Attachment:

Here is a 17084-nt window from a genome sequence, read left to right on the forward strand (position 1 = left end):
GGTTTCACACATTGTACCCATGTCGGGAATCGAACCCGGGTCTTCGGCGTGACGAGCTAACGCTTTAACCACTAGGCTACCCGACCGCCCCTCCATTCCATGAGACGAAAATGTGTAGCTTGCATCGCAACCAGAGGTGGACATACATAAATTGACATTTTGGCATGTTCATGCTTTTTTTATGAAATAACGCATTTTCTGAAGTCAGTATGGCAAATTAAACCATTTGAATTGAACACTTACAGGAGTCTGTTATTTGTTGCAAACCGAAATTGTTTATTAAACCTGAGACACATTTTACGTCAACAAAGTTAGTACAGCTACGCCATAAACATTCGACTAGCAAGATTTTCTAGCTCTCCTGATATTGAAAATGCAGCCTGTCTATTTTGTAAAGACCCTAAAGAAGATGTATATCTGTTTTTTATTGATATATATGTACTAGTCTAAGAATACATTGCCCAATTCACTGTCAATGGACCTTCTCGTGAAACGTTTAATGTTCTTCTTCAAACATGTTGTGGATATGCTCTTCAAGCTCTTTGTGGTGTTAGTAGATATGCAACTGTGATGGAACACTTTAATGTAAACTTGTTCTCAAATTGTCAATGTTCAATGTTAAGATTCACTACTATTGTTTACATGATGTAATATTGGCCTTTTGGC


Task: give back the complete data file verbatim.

Here is a 17084-nt window from a genome sequence, read left to right on the forward strand (position 1 = left end):
GGTTTCACACATTGTACCCATGTCGGGAATCGAACCCGGGTCTTCGGCGTGACGAGCTAACGCTTTAACCACTAGGCTACCCGACCGCCCCTCCATTCCATGAGACGAAAATGTGTAGCTTGCATCGCAACCAGAGGTGGACATACATAAATTGACATTTTGGCATGTTCATGCTTTTTTTATGAAATAACGCATTTTCTGAAGTCAGTATGGCAAATTAAACCATTTGAATTGAACACTTACAGGAGTCTGTTATTTGTTGCAAACCGAAATTGTTTATTAAACCTGAGACACATTTTACGTCAACAAAGTTAGTACAGCTACGCCATAAACATTCGACTAGCAAGATTTTCTAGCTCTCCTGATATTGAAAATGCAGCCTGTCTATTTTGTAAAGACCCTAAAGAAGATGTATATCTGTTTTTTATTGATATATATGTACTAGTCTAAGAATACATTGCCCAATTCACTGTCAATGGACCTTCTCGTGAAACGTTTAATGTTCTTCTTCAAACATGTTGTGGATATGCTCTTCAAGCTCTTTGTGGTGTTAGTAGATATGCAACTGTGATGGAACACTTTAATGTAAACTTGTTCTCAAATTGTCAATGTTCAATGTTAAGATTCACTACTATTGTTTACATGATGTAATATTGGCCTTTTGGC